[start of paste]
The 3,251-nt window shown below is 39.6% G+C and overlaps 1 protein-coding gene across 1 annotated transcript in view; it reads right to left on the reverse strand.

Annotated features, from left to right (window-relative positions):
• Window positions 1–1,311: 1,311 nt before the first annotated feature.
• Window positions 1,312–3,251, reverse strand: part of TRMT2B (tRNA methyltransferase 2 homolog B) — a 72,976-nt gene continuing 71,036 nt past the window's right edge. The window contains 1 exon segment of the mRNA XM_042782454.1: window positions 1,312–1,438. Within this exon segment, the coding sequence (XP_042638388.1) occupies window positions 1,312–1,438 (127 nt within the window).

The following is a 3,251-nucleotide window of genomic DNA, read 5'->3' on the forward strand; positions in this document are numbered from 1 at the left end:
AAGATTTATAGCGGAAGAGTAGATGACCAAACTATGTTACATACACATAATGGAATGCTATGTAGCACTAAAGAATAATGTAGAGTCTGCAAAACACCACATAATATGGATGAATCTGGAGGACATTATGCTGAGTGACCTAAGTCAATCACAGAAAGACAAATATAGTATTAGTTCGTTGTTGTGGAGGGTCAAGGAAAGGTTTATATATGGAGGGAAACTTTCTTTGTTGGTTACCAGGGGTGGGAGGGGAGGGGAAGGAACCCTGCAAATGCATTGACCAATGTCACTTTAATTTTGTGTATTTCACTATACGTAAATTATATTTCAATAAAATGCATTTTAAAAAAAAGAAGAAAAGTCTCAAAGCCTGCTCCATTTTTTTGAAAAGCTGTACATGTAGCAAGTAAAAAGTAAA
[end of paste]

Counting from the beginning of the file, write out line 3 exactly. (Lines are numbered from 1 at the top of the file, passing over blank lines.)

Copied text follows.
• Window positions 1–1,311: 1,311 nt before the first annotated feature.